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A Bird’s Gotta Fly (excerpt)

Patricia L. Meek


Morning brings in a blinding light. Something in-flight flashes outside the window—and then there is a sickening thud. I’m alarmed when I throw off the bedcovers and step over to the window. It’s a brown bird, sitting on the windowsill, stunned. A tiny, brown bird, a sparrow, nothing special at all. The kind of brown bird that scatters underneath café tables pecking at the crumbs. The sparrow cocks its head, and I swear it looks right at me. It collects itself for another moment and then flutters up and away. I’m spellbound. It’s a miracle that it can fly. It’s a miracle that it didn’t break its neck when it mistook the glare of window for open sky. I search for it as I try to remember why I’m so angry all the time. All these years, I thought I’d made the wrong choice. Something within me softens. How magnificent it would be to fly. All birds fly. I could fly too—if I tried.


Clint is still unconscious, belly up, hair twisted into a curl. He’s snoring. I can’t remember him being such a noisy sleeper even after he’s been drinking. “So, are we going to grow into separate rooms?” I ask.


He answers me with a “Honk-spurrrr.”


“Wake up. Wake up,” I say louder, shaking him.


“What!” He jumps.


“We’re rude sleeping until…” I pause for a moment to look at the clock. “It’s almost ten.”


“Christ.” He sighs, yawns, and rubs his chest, hair graying there around his nipples.


“Get up,” I say again. “Let’s not waste the day.”


“I want to sleep!” He looks pleadingly at me. “Okay?”


I feel a snap of anger, the way the heart throbs after a wave of adrenaline. But as I look at him, breathing quietly, I think about how the Casper print will be removed next week, shoved into a drawer and forgotten, but it’s my damn family, and suddenly the snap is gone. Without saying another word, I dress and leave the room.


I walk through the empty hall, down the stairs, planning where my foot will land. Like the movement in a ballet, I raise an arch, point toes, then plant firmly in front of me. It’s a slow way to walk, but I’ve already turned it into a game. Like any game, there are rules—“Step on a crack, break your momma’s back”—but this is my game, and I haven’t decided what the rules will be yet. The only thing I have decided is that I will take each room as it comes, and the first room I enter is the game room. Besides the pool table and the slot machine, there’s a wall covered with masks—Egyptian, African, Mexican, French—they’re all there. The whole human experience—a world of fears. I turn to the opposite wall, a graffiti wall full of names.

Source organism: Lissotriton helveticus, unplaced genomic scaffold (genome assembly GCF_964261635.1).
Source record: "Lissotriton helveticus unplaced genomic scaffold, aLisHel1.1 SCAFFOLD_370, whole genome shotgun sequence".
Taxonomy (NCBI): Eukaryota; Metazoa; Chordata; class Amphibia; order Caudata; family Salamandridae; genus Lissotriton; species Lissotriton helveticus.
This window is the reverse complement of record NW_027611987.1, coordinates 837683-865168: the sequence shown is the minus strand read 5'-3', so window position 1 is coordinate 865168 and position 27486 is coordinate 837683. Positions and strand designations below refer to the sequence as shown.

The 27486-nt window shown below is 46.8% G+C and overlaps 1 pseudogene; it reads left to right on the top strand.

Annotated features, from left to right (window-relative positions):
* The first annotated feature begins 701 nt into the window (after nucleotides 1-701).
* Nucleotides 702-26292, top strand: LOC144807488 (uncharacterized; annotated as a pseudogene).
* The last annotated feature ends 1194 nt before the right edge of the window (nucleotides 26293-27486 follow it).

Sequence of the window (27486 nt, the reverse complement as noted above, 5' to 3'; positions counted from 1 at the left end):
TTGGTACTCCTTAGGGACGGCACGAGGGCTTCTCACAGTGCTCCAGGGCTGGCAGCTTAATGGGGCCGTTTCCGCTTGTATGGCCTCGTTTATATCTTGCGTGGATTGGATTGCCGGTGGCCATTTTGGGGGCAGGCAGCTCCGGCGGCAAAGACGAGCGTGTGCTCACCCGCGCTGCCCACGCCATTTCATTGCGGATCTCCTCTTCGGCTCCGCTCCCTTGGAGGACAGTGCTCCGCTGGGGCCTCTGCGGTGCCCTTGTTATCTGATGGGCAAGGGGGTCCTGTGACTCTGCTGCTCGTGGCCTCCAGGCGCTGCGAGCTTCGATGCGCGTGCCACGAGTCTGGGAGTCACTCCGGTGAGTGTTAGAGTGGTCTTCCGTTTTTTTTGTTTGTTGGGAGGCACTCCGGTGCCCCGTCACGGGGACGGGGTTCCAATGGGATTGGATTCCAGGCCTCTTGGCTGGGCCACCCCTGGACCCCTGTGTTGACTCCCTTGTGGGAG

“Don’t forget to leave an autograph,” Bill told me last night. “It’s interesting to see what color a person chooses and to analyze how they sign.”


I take two markers from the box on the nearby table, orange and blue. I use the blue marker on the wall, writing very small so they will have to squint to read my name. I pocket the other marker.


I follow the wall into the next room, arches raised, then planted. Stacked near the computer are work orders, and I wonder how much data entry Elaine does every day, clicking nails against the keys before she goes to her clubs—her health club, her woman’s club, her association club. There is a flat file extending toward the desk, and I can’t resist sliding out the long drawers. There are several proofs from recent jobs—contours of cars, women, wine bottles. He hasn’t forgotten how to make an image beautiful with light, shadow, and detail. He’s made them all look like the ruby apple in Snow White’s hand.


I push the drawer closed and then continue through the house, always following the wall. I try to see everything but my mind wanders, and I see nothing unless I’m able to touch it. And I feel a lot of things, wondering what kind of life the artist had. I see ocean huts when I rub the curve of the tribal chair, hear the musician chanting when I press the stone pipe, smell morning dew next to a cup carved from a mountain goat’s horn. This type of energy used to excite me, connected me to my existence, but I’ve been asleep for so long.


When I reach the den, I’m on familiar ground because I’ve found the skull again, but the wall ends. If I turn the corner, I can easily reach the head. If I break my rules, I can walk to the opposite wall where I know the Casper print hangs. I stand, unable to make a decision, popping the marker’s orange top off with my thumb, then pressing it back with a click. I turn my head to the right and imagine walking up to the mantel, to the base of the skull, imagine very carefully penning my name under the neck socket. “I reclaim you,” I could say as I look into the empty holes of its eyes.


I’m still standing on the threshold when Bill’s voice startles me.


“Oh, good morning,” he says. “You’re up early.”


I put the marker down and turn quickly around. “Tough time sleeping late,” I say, wondering if I look surprised.


“So, you remember that old skull?” He walks out into the room and points to the wall.


“Yes, I remember.”


“I think it helps me stay focused.” His voice sounds a little strained. “Makes death seem concrete. I mean, don’t you think it would be terrifying to die like that?”


“What do you mean?”


“Like those cows dumped in the Mojave, suffocating in the heat.”


“There are worse ways.”


“I suppose, but to be dumped out there.” He shudders.


“They got lost. That’s what I think,” I say again. “Those cows just didn’t make it.”


We look at each other for a moment, and Bill smiles, maybe even a nostalgic smile, but it’s only for a moment.


“Hey, you two,” Elaine says, another voice behind me. “Are you all ready for breakfast?”


“Sure, hon. We’ll be right there.”


“Give me a minute.”


Bill looks at me and nods.


(pp. 155-173, The Hong Kong Review, Vol. II, No. 4)

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